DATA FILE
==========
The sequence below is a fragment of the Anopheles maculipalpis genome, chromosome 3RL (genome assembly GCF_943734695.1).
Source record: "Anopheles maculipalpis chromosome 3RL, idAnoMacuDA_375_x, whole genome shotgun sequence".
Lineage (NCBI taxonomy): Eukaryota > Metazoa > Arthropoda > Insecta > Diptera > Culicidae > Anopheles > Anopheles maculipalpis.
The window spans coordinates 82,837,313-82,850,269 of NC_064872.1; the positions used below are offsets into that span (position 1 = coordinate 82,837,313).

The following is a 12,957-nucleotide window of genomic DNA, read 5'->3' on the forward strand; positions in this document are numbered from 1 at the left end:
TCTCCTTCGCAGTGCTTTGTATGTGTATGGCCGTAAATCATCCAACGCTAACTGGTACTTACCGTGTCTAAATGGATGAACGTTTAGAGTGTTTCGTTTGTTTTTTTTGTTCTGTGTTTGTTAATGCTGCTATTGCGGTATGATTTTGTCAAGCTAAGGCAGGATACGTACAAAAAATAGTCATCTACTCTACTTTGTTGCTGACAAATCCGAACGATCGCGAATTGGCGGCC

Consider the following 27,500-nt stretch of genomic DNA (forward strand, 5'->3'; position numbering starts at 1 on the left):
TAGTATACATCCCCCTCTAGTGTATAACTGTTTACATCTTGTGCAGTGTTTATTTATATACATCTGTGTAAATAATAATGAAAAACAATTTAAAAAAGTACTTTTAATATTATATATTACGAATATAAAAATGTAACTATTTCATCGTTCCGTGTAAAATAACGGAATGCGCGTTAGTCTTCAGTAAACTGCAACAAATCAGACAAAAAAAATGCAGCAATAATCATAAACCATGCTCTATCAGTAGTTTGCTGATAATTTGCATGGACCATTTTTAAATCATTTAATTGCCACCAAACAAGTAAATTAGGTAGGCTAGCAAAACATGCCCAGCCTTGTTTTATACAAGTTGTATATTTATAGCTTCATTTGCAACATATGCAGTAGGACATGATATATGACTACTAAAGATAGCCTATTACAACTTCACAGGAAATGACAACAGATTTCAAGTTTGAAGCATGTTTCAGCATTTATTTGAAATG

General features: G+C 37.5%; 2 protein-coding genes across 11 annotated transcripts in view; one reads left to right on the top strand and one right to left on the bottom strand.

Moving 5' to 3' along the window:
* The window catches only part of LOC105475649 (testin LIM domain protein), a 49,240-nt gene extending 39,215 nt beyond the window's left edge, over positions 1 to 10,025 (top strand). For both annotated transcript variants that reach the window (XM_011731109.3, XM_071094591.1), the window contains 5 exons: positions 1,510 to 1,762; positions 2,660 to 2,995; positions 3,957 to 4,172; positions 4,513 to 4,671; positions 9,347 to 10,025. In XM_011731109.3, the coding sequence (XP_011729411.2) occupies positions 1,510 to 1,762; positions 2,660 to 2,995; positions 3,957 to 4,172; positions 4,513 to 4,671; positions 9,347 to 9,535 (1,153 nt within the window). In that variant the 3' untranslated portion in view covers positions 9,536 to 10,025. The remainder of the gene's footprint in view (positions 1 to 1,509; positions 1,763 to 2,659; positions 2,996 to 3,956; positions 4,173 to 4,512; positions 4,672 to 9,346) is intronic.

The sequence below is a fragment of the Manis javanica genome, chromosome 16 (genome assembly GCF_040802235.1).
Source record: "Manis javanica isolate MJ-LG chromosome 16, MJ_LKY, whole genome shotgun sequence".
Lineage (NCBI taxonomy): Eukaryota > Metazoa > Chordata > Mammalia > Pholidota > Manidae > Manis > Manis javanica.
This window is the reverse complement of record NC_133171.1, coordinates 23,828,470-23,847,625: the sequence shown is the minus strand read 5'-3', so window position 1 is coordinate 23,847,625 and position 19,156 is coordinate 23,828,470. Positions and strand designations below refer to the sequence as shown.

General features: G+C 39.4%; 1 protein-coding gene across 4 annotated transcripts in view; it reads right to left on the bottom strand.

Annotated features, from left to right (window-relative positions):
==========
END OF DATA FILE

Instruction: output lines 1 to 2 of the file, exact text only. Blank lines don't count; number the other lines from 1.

The sequence below is a fragment of the Anopheles maculipalpis genome, chromosome 3RL (genome assembly GCF_943734695.1).
Source record: "Anopheles maculipalpis chromosome 3RL, idAnoMacuDA_375_x, whole genome shotgun sequence".